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Capturing CO2 Gas Is Not Easy

For VOA Learning English, this is the Technology Report.

Most scientists agree that increasing amounts of carbon-dioxide gas in Earth’s atmosphere is partly to blame for rising temperatures, also known as climate change. The most cost effective way to get power still comes from burning fossil fuels such as coal, oil and natural gas. But burning fossil fuels releases carbon dioxide, known to scientists as CO2. Keeping the leftover CO2 from entering the atmosphere is a difficult and costly process. Scientists are looking for the best and least costly methods for capturing the gas and storing it away from the atmosphere. Some of this research is taking place in western Norway.

The Technology Center in Mongstad is the largest facility in the world for major testing of new CO2-capturing technologies. The center is called TCM. Tore Amundsen is its chairman. Tore Amundsen says there are things to be learned about operating large machinery designed to capture CO2 from power stations. TCM is connected to a nearby electric power plant.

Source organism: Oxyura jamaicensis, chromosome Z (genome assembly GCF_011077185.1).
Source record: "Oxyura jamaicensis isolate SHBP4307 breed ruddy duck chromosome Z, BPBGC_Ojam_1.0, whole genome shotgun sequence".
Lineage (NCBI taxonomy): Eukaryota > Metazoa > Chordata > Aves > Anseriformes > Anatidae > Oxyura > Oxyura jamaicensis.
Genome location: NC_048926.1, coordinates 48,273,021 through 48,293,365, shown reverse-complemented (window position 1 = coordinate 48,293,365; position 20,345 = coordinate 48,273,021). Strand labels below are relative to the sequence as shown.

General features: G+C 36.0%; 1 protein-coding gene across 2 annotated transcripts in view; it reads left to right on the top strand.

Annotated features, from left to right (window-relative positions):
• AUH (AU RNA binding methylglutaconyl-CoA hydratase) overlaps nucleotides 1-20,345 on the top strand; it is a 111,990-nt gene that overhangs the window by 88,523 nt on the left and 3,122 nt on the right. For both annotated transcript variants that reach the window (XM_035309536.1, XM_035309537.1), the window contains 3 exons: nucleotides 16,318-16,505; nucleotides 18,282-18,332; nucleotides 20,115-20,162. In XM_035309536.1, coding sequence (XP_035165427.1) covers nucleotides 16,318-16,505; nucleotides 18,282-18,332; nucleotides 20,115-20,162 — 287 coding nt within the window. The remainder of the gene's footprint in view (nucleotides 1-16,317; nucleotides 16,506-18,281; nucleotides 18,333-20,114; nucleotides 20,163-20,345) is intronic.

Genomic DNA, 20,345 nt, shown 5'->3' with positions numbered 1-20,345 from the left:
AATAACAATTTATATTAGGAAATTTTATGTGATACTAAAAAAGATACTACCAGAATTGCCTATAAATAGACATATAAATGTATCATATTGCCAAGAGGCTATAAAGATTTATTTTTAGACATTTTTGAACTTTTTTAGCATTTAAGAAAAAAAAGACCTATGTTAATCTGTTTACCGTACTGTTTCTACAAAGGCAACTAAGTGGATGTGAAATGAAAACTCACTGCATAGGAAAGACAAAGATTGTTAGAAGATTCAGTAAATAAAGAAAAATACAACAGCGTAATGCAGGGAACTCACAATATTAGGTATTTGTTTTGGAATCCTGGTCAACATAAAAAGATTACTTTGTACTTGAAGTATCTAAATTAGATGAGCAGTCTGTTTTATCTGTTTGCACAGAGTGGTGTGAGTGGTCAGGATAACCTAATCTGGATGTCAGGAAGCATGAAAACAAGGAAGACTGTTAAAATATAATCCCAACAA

Mr. Amundsen says the center treats exhaust fumes from the plant. It uses chemical solvents, or thinners, to pull the CO2 molecules from the exhaust gas. They can use the solvent again to capture more CO2. But Mr. Amundsen says the process is still costly, and raises the price of electricity by up to 40 percent. Experts say the best way to store the captured gas is to place it underground. But it is expensive, and so far, only Canada has a power plant that pumps CO2 gas underground. Other countries are building similar power plants.

For VOA Learning English, I'm Alex Villarreal.